Dietary profiles, organic food consumption, and urinary glyphosate levels in a cohort of postmenopausal women in Orange County, California
- Author(s): Huang, Wei-Lin
- Advisor(s): Park, Hannah L
- et al.
Background: Health concerns surrounding the herbicide, glyphosate, have increased recently due to its widespread use in agriculture and lack of regular surveillance programs in the food supply. However, studying the potential association between organic food consumption, which should decrease one’s exposure to glyphosate, and human health may be complicated due to confounding by the profiles of organic food consumers. Thus, understanding organic food consumer profiles is crucial. In addition, it is unknown whether self-reported organic food consumption frequency is indicative of one’s actual exposure to glyphosate.
Objective: To identify demographic, health-related, and diet-related factors associated with organic food consumption and to determine the association between self-reported organic food consumption frequency and urinary glyphosate levels.
Method: 375 women in Orange County were ranked into three groups based on their self-reported frequency of organic food consumption. Factors associated with frequency of organic food consumption, and urinary glyphosate levels across groups were analyzed.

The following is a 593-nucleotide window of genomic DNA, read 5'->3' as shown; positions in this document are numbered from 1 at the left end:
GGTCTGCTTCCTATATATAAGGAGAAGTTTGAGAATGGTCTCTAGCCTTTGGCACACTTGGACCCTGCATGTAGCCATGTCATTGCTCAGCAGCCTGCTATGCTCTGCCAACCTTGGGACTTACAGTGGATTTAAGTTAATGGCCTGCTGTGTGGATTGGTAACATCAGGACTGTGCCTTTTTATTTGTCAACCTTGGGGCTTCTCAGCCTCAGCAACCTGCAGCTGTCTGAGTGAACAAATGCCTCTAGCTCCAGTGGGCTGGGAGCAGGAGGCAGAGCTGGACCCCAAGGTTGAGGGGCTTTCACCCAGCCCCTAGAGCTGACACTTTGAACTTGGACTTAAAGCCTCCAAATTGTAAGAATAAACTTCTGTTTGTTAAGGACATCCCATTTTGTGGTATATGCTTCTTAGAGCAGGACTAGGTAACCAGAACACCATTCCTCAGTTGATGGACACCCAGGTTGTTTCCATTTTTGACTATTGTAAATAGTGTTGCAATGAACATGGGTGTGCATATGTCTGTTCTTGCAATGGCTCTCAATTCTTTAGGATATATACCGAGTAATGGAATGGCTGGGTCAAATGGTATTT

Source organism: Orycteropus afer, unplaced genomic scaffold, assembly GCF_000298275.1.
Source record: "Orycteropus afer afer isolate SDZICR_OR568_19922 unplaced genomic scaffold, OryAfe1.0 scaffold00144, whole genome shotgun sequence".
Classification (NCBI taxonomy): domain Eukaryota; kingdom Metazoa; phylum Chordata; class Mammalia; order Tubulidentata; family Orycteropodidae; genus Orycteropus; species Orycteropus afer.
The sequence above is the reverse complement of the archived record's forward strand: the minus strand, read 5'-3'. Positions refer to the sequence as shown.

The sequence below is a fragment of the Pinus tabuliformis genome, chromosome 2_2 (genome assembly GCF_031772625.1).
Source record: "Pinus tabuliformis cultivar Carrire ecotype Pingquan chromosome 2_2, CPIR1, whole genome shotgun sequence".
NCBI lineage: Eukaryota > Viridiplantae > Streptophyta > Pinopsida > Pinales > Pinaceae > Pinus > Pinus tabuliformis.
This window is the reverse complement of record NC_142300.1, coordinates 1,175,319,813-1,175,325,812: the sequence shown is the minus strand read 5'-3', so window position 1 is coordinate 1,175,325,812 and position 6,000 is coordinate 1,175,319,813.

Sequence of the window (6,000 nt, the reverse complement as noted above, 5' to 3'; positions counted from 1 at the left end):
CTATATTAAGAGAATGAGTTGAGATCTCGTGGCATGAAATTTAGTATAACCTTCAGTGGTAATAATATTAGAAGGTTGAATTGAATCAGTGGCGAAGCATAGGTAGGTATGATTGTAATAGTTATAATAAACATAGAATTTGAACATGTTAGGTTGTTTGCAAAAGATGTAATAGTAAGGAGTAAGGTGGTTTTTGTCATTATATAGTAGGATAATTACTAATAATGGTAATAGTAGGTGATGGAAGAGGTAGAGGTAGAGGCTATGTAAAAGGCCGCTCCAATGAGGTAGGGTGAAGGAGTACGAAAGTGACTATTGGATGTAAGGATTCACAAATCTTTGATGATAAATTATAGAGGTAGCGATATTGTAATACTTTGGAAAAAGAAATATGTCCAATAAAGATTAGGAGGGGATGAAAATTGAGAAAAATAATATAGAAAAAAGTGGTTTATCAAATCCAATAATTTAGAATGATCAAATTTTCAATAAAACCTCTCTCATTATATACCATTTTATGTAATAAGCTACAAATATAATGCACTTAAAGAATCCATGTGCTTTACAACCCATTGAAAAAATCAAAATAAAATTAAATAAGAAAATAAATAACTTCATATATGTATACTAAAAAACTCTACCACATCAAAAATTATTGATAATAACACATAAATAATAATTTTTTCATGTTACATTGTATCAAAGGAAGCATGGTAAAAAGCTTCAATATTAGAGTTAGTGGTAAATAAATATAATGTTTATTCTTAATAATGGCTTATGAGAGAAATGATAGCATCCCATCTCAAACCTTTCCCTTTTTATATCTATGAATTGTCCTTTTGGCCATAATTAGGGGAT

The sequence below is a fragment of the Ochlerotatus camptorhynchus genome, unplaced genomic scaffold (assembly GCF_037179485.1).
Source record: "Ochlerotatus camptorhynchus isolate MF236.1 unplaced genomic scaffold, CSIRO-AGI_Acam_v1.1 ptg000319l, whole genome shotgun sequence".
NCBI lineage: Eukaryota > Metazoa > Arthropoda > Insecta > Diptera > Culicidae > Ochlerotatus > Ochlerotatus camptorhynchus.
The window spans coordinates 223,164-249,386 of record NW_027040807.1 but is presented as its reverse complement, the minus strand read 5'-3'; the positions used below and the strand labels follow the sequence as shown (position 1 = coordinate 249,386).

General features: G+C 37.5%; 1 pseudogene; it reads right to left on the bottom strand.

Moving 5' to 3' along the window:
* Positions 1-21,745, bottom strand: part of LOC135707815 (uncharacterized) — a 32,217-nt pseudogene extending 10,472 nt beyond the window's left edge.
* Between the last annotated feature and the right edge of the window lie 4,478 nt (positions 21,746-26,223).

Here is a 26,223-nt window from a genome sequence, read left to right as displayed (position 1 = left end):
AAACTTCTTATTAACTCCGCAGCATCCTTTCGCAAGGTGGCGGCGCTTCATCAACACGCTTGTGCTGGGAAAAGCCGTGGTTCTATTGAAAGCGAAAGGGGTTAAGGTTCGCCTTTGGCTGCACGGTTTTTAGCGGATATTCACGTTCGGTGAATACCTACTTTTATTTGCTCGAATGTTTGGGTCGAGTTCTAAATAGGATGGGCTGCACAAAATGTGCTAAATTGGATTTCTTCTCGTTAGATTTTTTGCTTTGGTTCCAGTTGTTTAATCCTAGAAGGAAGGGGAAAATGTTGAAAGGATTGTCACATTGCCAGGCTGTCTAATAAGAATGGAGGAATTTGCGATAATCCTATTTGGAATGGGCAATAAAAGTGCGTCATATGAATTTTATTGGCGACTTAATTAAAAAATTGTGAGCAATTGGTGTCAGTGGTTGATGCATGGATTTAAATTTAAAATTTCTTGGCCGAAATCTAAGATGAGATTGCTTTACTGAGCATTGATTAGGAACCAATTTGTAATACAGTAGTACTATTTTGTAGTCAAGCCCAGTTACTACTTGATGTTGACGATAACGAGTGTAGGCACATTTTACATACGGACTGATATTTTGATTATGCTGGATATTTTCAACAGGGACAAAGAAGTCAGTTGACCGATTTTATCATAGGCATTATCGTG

Results: Self-reported organic food consumption frequency was associated with education, BMI, and healthy diet. We found highest urinary glyphosate levels in the sometime organic food consumers among the three groups, but it was not statistically different. However, grain intake was positively associated with glyphosate levels in infrequent organic food consumers.
Conclusion: The organic food consumer characteristics we observed were consistent with previous findings, and must be considered as confounders when studying the potential health effects of organic food consumption. We observed associations between urinary glyphosate levels and the diet, but our study findings should be confirmed in a larger population.